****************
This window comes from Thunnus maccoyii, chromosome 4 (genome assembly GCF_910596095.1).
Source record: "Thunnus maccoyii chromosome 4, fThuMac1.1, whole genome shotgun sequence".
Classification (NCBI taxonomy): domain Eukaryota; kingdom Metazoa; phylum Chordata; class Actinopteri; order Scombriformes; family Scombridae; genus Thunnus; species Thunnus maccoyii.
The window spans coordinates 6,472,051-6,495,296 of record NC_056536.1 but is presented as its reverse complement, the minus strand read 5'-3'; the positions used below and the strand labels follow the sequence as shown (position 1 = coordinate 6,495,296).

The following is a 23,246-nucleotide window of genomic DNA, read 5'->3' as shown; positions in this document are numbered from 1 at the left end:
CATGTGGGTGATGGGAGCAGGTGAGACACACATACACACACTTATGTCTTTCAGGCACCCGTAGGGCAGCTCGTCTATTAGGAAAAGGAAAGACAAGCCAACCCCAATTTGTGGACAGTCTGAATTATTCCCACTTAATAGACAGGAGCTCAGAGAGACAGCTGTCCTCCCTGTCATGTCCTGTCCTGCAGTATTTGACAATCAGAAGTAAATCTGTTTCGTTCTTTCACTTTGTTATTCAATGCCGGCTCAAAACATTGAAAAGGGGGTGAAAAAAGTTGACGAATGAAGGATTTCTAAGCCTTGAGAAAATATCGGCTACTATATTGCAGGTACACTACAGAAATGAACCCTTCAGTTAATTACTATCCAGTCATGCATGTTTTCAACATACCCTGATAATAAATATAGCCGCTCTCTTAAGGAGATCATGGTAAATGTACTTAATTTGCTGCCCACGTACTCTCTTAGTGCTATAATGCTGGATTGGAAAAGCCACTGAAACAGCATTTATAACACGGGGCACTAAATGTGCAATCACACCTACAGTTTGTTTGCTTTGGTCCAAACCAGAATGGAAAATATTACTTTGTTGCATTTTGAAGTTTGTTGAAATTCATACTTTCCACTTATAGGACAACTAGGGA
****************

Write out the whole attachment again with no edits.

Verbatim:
This window comes from Thunnus maccoyii, chromosome 4 (genome assembly GCF_910596095.1).
Source record: "Thunnus maccoyii chromosome 4, fThuMac1.1, whole genome shotgun sequence".
Classification (NCBI taxonomy): domain Eukaryota; kingdom Metazoa; phylum Chordata; class Actinopteri; order Scombriformes; family Scombridae; genus Thunnus; species Thunnus maccoyii.
The window spans coordinates 6,472,051-6,495,296 of record NC_056536.1 but is presented as its reverse complement, the minus strand read 5'-3'; the positions used below and the strand labels follow the sequence as shown (position 1 = coordinate 6,495,296).

The following is a 23,246-nucleotide window of genomic DNA, read 5'->3' as shown; positions in this document are numbered from 1 at the left end:
CATGTGGGTGATGGGAGCAGGTGAGACACACATACACACACTTATGTCTTTCAGGCACCCGTAGGGCAGCTCGTCTATTAGGAAAAGGAAAGACAAGCCAACCCCAATTTGTGGACAGTCTGAATTATTCCCACTTAATAGACAGGAGCTCAGAGAGACAGCTGTCCTCCCTGTCATGTCCTGTCCTGCAGTATTTGACAATCAGAAGTAAATCTGTTTCGTTCTTTCACTTTGTTATTCAATGCCGGCTCAAAACATTGAAAAGGGGGTGAAAAAAGTTGACGAATGAAGGATTTCTAAGCCTTGAGAAAATATCGGCTACTATATTGCAGGTACACTACAGAAATGAACCCTTCAGTTAATTACTATCCAGTCATGCATGTTTTCAACATACCCTGATAATAAATATAGCCGCTCTCTTAAGGAGATCATGGTAAATGTACTTAATTTGCTGCCCACGTACTCTCTTAGTGCTATAATGCTGGATTGGAAAAGCCACTGAAACAGCATTTATAACACGGGGCACTAAATGTGCAATCACACCTACAGTTTGTTTGCTTTGGTCCAAACCAGAATGGAAAATATTACTTTGTTGCATTTTGAAGTTTGTTGAAATTCATACTTTCCACTTATAGGACAACTAGGGA